Every time I hear that song I think of the many times the black community has had to rise up in the face of oppression and violence, of how they have had to rise up again and go out and live amongst those with prejudices against them.  I have nothing but respect for these courageous men and women, and we have so much to learn from them.

May God give us His heart, His eyes, and His love.  And may we all look to the Day where we will all stand before the throne of God as a great multitude, from every nation, tribe, people and language, in worship of the One who is worthy.

Stacy's Summer Playlist

Stacy's SUMMER playlist

I may add more to this, but for now, these are the great songs I'm listening to:

Take the World | Johnnyswim

Brother | need to breathe

Hold Us Together | Matt Maher

Ever Be
| Bethel Music

Try | Colbie Caillat  (Also, if you haven't seen her video of this song?  DO.  
It's powerful and makes me cry every time I see it.)

Trust in You | Lauren Daigle

Everywhere I Go | Tim Timmons

Coming Home 
| REND Collective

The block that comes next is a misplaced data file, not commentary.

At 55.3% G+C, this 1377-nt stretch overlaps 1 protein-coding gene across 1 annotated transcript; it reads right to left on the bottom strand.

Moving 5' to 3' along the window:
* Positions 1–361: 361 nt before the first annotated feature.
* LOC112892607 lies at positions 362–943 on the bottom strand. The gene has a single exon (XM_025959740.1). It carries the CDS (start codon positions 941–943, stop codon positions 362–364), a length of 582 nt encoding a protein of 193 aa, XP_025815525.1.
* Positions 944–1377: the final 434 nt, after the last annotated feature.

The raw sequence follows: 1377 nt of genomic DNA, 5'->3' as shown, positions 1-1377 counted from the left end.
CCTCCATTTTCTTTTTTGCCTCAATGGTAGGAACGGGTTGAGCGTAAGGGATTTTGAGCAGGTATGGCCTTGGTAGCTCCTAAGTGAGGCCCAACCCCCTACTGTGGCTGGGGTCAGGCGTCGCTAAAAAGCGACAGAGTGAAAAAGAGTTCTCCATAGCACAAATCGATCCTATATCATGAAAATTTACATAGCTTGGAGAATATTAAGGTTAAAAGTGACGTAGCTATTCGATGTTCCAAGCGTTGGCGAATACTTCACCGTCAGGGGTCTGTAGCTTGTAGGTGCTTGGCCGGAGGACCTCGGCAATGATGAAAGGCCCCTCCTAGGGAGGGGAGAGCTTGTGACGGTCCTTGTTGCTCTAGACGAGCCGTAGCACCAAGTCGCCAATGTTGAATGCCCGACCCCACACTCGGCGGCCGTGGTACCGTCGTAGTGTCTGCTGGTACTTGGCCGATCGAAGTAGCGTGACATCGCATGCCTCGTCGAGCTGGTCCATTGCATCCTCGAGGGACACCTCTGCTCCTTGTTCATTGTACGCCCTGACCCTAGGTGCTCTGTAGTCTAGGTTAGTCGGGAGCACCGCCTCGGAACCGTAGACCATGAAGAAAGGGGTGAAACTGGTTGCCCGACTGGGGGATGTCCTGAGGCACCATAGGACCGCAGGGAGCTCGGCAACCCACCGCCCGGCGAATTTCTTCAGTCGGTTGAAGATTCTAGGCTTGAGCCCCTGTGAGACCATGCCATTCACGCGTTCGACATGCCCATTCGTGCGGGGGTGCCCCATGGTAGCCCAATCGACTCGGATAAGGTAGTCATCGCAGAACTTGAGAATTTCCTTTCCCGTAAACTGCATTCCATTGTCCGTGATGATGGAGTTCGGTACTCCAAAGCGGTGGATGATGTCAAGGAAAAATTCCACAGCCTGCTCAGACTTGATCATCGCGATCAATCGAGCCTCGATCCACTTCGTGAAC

Oh Our Lord | All Sons & Daughters

Home | Johnnyswim

The House That Built Me | Miranda Lambert

Behold Our God | Sovereign Grace

I'd love to hear what YOU'RE listening to!

Evaluating our School Year: Poetry

Hello friends,

This post begins a series of me basically processing my thoughts (and sometimes my kids' thoughts and opinions) here on the blog regarding our homeschooling year.  I plan to cover each subject, describing what we did, what worked for us and what did NOT work.

I find this process so helpful as I finish out each year and before I begin to plan for our next year.  Each year I end up tweaking things and refining them in a way that will result in a smoother run NEXT year.  At least that's the plan.  :)